A panel of independent health experts has published a report that explains how a slow international response and a lack of appropriate leadership in tacking the Ebola epidemic caused “needless suffering and death” across West Africa.
The team, made up of health experts from the Harvard Global Health Institute and the London School of Hygiene & Tropical Medicine, have published a report in The Lancet. It heavily criticises the World Health Organisation, claiming that it was too slow to declare the Ebola outbreak a public health emergency. It was five months between the Organisation being notified of the outbreaks by Guinea and Liberia and its official declaration of the epidemic being an emergency.
The report also claims hat the WHO failed to meet its key responsibilities in responding to the Ebola epidemic, and blames that on poor leadership and a lack of accountability. When it did finally take action, the authors claims that the Organisation was “slow to deliver funds and health workers, was inflexible in adapting to rapidly changing conditions on the ground, was inadequately informed about cultural factors relevant to outbreak control, and was poorly coordinated.”
The blame doesn’t lie squarely at the feet of the WHO, of course. In particular, the authors also note that the affected countries lacked the abilities to detect, report and respond to the first outbreaks of Ebola. That, compounded by the WHO’s slow response, is what caused Ebola to develop into such a significant crisis. In summary, the panel of experts write:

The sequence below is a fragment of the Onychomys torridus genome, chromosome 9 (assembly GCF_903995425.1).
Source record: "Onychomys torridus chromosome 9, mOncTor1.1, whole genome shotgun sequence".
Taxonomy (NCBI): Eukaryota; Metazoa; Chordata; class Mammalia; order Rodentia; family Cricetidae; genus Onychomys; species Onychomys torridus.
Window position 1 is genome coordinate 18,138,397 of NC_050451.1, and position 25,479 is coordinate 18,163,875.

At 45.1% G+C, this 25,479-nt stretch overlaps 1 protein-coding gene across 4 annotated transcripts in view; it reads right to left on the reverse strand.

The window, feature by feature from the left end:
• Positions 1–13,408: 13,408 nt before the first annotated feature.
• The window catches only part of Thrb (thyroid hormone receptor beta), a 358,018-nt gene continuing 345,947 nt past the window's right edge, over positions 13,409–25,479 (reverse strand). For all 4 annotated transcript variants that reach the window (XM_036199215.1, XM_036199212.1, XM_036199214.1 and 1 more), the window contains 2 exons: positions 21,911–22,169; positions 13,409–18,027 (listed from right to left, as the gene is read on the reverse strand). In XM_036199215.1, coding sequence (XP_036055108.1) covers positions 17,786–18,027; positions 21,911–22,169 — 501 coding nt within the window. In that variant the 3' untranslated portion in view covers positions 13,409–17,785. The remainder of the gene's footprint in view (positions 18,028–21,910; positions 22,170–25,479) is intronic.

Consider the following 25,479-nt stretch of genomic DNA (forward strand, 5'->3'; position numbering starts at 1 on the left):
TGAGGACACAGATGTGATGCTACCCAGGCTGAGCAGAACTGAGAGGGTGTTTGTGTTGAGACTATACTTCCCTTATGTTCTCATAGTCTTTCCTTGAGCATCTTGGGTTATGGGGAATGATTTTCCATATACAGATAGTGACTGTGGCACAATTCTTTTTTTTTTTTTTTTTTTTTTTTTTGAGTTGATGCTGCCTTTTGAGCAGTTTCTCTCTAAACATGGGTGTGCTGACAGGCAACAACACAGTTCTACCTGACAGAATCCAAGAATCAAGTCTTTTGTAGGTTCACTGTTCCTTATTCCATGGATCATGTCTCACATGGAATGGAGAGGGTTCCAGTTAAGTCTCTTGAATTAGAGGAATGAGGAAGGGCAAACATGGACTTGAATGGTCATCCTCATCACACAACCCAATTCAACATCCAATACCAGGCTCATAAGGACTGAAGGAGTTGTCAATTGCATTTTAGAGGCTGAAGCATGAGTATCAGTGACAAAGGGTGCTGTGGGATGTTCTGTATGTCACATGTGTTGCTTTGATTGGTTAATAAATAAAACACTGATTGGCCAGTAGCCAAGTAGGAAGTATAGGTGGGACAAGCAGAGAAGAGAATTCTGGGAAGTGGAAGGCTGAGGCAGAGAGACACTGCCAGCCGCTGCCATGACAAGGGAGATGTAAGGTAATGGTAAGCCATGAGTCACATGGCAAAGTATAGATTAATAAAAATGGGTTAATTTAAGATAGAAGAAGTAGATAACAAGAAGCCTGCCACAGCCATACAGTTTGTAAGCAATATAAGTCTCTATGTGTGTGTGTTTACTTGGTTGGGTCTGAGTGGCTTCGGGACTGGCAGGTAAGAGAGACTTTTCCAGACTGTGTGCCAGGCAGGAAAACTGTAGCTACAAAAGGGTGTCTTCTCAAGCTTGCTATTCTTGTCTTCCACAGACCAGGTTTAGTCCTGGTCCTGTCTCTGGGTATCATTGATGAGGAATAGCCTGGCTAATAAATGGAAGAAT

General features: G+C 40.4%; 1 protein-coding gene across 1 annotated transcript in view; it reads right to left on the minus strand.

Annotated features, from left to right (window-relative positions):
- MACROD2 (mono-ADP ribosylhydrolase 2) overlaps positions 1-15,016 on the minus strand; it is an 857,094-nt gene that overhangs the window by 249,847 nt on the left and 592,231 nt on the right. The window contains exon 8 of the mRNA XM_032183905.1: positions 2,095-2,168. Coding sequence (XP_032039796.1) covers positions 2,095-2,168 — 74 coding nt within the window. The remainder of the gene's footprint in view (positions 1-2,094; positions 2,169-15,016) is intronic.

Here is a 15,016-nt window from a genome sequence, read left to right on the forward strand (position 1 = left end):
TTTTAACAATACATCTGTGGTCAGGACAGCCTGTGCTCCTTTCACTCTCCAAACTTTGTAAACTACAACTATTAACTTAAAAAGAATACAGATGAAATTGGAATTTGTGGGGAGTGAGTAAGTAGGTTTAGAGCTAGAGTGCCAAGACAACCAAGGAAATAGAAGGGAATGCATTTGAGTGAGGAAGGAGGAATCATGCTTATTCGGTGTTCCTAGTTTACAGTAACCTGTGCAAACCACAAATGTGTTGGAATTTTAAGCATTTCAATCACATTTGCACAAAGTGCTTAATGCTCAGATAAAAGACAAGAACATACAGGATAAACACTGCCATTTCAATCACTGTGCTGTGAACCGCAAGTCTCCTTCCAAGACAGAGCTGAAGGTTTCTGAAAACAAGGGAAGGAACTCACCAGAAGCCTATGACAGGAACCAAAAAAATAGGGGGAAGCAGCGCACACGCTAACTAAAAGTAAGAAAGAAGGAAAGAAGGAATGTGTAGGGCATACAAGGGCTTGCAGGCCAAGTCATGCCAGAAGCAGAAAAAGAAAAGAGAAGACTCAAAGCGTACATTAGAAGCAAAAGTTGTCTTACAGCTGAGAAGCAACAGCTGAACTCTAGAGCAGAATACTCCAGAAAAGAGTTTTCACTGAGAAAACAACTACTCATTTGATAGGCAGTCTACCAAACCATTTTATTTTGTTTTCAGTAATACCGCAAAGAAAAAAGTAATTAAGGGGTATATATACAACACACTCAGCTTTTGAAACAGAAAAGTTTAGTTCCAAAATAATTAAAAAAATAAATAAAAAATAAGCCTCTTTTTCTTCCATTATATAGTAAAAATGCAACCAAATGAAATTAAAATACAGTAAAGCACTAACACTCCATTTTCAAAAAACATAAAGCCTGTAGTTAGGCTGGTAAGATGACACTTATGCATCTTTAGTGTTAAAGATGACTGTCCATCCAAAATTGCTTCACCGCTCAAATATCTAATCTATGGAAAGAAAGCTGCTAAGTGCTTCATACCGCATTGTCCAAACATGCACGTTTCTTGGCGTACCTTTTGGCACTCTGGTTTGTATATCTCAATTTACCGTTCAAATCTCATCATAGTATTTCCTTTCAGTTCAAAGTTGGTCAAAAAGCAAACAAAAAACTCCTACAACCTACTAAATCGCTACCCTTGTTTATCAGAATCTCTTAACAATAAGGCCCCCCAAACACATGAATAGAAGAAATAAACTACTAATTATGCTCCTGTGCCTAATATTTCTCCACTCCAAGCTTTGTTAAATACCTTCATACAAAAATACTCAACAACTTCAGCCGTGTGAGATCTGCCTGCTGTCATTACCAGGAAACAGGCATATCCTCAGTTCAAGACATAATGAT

The human catastrophe of the Ebola epidemic that began in 2013 shocked the world’s conscience and created an unprecedented crisis. It exposed deep inadequacies in the national and international institutions responsible for protecting the public from the far-reaching human, social, economic and political consequences of disease outbreaks. The reputation and credibility of WHO has suffered a particularly fierce blow.
The panel doesn’t just criticise the response, though: the report also lays out a series of ten recommendations to “strengthen the global system for outbreak prevention and response.” They include preventative measures such as developing strategies and incentivisation for countries to invest in detection and reporting abilities; better streamlined process for a response at the international level; more effective capabilities for sharing data, knowledge, and technology; and more effective governance at all levels.
Over 11,000 people have died during the course of the outbreak, with Guinea, Liberia and Sierra Leone being the worst hit. While Sierra Leone was declared Ebola-free earlier this month, a new case of the disease was identified in Liberia just last week. With any luck, these recommendations will prevent such an awful outbreak occurring again in the future.
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